6. Not Testing it Out First

Finally, creating prototypes and running test groups are essential steps in ensuring successful mobile usability.

It would be silly to do the groundwork, but then skip over the last stage. Get feedback from focus groups and make adjustments to your application as you go along. Once your program is available, it will be much harder to back-track, so make sure that you won’t have to!

Your Turn To Talk

I hope you enjoyed this article. Of course feel free to chime in and leave a comment below :)


  1. ant says

    alot of these can be turned into more general UX rules for other platforms, be it tablets, video game UIs (menus and interfaces), interactive tv, etc.

  2. says

    Your Article mentions web applications a lot, and that’s where I totally agree. Also it might make sense for content heavy websites, like blogs or magazines, to offer a more accessible approach for mobile devices.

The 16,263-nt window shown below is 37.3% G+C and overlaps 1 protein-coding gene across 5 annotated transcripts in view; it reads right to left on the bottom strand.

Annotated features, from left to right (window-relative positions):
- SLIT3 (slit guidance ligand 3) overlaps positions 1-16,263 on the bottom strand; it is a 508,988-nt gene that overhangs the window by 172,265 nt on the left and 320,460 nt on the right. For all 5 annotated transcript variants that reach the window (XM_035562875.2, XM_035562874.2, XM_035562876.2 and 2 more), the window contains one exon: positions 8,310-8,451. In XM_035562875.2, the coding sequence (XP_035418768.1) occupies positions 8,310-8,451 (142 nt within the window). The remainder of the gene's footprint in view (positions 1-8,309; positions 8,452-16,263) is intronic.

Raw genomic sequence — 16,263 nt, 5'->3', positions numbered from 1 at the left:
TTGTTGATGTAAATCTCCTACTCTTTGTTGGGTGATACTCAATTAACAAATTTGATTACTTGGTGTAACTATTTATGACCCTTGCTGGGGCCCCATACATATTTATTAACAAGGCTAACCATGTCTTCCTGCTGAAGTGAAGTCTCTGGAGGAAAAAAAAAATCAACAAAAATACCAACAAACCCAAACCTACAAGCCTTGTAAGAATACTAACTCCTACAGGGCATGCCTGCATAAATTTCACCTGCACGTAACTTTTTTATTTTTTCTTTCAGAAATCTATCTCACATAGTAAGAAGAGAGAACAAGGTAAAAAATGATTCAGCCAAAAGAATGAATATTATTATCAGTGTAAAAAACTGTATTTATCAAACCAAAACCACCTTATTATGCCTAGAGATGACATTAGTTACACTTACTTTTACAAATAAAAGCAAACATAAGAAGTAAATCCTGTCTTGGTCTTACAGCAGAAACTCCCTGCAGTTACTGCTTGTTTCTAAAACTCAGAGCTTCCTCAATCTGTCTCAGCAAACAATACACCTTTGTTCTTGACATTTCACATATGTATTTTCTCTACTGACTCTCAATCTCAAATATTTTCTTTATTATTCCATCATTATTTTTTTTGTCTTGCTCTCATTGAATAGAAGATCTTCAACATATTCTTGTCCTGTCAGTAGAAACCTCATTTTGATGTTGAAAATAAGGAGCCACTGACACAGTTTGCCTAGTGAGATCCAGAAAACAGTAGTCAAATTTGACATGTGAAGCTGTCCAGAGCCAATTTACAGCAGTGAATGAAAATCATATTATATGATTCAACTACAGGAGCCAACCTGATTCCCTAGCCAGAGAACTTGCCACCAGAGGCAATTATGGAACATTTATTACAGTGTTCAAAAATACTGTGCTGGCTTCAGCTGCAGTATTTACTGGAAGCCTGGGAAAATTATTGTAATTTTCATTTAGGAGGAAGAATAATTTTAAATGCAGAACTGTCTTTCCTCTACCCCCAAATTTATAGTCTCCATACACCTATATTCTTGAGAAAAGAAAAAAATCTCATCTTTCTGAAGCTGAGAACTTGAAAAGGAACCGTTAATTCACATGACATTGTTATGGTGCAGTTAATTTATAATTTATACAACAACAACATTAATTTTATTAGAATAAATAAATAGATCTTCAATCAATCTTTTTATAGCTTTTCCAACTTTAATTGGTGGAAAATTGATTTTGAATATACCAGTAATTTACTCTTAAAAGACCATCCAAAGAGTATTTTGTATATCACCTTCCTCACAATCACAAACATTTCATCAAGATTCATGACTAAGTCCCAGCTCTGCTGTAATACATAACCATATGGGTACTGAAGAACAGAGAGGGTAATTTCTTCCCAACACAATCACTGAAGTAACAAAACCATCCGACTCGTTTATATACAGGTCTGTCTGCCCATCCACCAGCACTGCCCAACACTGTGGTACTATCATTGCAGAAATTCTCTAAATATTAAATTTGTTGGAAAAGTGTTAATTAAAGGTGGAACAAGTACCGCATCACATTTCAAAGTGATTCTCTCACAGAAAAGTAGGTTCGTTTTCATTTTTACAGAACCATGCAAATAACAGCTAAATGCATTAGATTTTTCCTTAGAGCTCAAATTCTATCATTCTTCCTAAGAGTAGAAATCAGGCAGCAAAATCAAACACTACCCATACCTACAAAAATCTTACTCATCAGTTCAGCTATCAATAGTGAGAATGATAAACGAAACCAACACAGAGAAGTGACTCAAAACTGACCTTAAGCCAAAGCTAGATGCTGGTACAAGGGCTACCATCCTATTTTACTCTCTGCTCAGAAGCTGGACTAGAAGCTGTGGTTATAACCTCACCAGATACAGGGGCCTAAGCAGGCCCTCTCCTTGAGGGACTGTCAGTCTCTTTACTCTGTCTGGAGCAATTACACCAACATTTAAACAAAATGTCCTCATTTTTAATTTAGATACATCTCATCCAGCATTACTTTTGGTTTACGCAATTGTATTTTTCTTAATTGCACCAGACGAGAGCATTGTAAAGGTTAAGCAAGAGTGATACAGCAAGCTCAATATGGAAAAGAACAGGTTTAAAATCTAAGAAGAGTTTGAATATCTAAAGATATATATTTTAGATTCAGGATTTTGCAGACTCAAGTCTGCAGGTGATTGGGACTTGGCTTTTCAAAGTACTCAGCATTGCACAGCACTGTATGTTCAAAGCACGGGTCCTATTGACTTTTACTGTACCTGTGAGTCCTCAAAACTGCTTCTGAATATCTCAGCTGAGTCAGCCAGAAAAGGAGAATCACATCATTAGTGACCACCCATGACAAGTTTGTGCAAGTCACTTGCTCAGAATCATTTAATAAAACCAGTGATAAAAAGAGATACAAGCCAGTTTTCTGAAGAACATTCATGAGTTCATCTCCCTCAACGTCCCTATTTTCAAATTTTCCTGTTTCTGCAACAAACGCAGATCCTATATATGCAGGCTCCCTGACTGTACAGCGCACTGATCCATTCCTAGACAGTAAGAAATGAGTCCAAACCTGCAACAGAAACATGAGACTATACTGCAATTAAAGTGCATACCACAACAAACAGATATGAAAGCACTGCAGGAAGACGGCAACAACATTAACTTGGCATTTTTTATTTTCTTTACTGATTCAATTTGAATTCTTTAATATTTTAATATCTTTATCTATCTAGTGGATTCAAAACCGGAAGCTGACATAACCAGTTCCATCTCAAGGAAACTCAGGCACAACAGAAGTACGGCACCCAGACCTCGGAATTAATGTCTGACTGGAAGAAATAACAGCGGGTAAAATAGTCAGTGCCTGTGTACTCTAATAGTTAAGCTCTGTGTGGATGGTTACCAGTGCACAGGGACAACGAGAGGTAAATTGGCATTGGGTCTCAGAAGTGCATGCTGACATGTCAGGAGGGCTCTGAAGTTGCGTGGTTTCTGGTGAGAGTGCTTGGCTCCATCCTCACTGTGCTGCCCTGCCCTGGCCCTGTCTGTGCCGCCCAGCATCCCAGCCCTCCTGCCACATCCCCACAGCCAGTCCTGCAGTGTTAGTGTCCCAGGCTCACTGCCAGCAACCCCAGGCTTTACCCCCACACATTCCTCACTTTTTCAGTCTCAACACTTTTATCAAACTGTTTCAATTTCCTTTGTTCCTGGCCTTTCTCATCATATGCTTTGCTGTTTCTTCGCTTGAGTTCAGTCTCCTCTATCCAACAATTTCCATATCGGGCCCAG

But what’s about a company website or an online portfolio, for example?

  3. Maria says

    Hmm….good idea for a future post! Company’s are faced with the task of creating user-friendly and branded mobile versions. This is definitely a challenge that we’re hearing more and more from designers, as the web heads more toward mobile.

    Thanks Jens for making a valuable point; we will put our heads together and come up with some more tips for corporate sites as well as online portfolios. Stay tuned…

  4. says

    Great tips. I think #7 should be: “Have a purpose.”

    It took companies years to learn that just “having” a website was not enough. Sites need to offer value… and they should offer an efficient and painless means by which to attain that value.

    The same goes for mobile sites. Although mobile web browsing is on the rise, most site owners do not need to replicate every piece of content and all their functionality for mobile consumption. After identifying the key needs (i.e., purpose) of your mobile users, strive to meet those needs as effectively as possible.

  5. says

    Really good tips!